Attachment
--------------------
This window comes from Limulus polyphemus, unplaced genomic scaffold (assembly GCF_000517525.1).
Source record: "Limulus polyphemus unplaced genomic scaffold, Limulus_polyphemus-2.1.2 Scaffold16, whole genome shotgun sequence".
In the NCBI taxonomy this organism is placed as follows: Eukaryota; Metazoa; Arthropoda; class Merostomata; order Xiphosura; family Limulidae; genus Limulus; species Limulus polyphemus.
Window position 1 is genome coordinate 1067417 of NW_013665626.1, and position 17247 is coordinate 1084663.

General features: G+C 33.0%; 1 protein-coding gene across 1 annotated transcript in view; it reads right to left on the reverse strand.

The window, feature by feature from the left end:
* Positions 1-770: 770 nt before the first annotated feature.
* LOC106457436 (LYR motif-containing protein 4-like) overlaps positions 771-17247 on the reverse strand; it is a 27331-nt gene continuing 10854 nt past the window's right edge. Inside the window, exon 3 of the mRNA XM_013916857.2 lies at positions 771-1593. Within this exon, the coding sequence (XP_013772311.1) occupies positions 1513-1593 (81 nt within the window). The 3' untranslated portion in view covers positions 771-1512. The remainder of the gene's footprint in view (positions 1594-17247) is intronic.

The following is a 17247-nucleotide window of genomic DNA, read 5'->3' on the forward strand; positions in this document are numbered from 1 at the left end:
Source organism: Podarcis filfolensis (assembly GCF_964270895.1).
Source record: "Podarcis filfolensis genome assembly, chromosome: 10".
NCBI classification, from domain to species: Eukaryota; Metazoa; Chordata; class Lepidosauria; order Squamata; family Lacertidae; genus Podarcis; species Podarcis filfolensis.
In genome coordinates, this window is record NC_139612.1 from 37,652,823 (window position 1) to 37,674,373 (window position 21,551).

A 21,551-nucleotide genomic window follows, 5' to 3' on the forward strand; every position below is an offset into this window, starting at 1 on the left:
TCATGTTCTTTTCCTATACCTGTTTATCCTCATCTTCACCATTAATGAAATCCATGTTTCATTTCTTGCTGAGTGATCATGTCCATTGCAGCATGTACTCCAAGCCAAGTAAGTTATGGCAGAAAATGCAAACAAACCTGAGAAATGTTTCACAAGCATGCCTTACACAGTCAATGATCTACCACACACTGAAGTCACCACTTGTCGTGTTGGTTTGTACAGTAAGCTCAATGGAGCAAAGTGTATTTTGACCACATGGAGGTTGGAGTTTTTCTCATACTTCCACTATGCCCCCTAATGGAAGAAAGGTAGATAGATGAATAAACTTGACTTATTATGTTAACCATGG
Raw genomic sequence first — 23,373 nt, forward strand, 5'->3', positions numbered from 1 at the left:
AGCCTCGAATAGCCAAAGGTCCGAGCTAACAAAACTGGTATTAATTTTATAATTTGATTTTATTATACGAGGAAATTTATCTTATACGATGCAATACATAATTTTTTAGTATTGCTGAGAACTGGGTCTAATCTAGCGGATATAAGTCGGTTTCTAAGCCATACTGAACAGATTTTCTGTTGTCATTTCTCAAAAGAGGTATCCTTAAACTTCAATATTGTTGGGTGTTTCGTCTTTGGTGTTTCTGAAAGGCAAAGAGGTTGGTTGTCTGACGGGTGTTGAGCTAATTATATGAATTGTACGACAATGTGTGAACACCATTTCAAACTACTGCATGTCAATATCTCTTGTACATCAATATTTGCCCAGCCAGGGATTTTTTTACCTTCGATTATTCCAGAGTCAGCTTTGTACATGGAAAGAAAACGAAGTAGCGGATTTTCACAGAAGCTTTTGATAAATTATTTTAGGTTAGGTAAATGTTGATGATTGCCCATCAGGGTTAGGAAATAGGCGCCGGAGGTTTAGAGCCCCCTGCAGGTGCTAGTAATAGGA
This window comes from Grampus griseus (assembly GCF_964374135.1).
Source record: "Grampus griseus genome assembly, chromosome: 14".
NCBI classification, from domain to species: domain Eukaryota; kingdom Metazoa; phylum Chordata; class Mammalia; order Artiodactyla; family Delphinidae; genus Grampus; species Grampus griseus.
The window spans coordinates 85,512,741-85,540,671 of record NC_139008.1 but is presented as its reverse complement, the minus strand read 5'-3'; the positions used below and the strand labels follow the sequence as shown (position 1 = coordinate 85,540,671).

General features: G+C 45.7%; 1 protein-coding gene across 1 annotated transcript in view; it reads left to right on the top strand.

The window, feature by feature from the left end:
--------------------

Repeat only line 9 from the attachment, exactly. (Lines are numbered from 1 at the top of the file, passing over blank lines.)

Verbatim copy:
The following is a 17247-nucleotide window of genomic DNA, read 5'->3' on the forward strand; positions in this document are numbered from 1 at the left end: